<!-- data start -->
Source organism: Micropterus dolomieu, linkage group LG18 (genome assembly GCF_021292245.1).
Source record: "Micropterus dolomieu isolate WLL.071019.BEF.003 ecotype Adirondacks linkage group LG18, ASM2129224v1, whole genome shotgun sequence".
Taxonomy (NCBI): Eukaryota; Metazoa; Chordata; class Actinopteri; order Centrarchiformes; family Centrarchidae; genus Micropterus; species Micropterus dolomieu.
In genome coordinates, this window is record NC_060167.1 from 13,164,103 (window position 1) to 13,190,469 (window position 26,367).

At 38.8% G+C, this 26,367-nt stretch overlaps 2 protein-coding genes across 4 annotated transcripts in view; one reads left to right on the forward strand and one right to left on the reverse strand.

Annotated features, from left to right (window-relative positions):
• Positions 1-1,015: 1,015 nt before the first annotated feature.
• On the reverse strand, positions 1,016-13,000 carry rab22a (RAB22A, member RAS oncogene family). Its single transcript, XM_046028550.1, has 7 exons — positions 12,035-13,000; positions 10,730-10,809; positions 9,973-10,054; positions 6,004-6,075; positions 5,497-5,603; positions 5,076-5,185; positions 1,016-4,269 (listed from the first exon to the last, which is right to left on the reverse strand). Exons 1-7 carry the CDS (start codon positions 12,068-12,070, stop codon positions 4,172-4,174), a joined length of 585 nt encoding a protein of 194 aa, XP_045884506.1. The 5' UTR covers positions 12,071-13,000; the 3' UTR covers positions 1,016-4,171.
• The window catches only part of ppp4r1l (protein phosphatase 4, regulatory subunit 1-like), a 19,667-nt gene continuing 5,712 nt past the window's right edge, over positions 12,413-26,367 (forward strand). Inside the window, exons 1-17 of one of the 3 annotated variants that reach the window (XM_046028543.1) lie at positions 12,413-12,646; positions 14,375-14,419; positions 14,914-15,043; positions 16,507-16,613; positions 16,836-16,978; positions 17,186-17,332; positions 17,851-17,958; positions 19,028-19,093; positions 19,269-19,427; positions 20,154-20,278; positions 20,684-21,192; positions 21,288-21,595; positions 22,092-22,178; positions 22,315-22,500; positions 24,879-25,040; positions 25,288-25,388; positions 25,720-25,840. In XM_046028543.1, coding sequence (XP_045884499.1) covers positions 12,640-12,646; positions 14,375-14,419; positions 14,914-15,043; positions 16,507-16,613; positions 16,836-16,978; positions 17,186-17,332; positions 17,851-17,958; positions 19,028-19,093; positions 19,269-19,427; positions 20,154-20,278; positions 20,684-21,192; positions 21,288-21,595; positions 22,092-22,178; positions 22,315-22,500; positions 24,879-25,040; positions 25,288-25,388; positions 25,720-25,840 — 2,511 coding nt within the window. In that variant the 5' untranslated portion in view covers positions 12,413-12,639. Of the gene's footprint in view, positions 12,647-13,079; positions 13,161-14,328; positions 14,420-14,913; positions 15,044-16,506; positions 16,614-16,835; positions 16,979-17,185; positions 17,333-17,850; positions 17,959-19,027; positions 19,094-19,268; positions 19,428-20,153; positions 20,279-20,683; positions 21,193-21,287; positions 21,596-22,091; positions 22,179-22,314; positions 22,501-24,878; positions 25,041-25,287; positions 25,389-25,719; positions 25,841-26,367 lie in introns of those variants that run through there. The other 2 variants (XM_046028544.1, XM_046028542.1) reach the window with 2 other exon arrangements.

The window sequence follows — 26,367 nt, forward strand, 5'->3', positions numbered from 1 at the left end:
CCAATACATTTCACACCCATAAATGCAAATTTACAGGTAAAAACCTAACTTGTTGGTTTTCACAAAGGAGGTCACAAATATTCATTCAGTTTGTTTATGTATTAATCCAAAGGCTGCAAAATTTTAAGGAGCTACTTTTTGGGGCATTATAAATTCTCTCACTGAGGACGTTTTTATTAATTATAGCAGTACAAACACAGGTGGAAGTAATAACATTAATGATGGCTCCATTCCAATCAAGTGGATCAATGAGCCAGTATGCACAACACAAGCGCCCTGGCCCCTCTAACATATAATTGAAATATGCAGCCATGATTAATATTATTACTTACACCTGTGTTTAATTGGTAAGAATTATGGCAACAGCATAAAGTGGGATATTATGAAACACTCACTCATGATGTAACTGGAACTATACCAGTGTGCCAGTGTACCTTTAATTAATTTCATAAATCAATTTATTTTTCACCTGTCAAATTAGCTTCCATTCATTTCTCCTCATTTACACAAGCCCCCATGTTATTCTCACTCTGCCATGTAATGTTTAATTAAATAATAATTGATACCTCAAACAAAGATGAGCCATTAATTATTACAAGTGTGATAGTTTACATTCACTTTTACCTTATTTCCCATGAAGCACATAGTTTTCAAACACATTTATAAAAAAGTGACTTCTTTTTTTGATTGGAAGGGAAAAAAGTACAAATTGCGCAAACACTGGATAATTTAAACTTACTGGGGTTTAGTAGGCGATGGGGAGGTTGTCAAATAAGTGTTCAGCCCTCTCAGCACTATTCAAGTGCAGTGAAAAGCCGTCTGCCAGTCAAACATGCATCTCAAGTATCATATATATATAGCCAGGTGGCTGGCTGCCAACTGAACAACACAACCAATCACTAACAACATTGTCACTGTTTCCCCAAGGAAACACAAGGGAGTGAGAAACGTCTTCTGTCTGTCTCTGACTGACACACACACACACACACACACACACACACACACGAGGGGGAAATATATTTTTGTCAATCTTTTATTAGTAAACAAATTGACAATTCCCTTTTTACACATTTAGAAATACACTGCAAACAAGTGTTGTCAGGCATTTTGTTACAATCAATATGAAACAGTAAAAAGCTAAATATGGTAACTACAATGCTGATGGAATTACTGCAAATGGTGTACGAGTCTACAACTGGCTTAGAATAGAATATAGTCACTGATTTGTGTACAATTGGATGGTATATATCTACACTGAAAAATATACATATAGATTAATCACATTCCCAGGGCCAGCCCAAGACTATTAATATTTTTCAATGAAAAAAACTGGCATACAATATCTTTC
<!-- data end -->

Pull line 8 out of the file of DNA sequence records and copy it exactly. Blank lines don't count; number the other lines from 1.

• On the reverse strand, positions 1,016-13,000 carry rab22a (RAB22A, member RAS oncogene family). Its single transcript, XM_046028550.1, has 7 exons — positions 12,035-13,000; positions 10,730-10,809; positions 9,973-10,054; positions 6,004-6,075; positions 5,497-5,603; positions 5,076-5,185; positions 1,016-4,269 (listed from the first exon to the last, which is right to left on the reverse strand). Exons 1-7 carry the CDS (start codon positions 12,068-12,070, stop codon positions 4,172-4,174), a joined length of 585 nt encoding a protein of 194 aa, XP_045884506.1. The 5' UTR covers positions 12,071-13,000; the 3' UTR covers positions 1,016-4,171.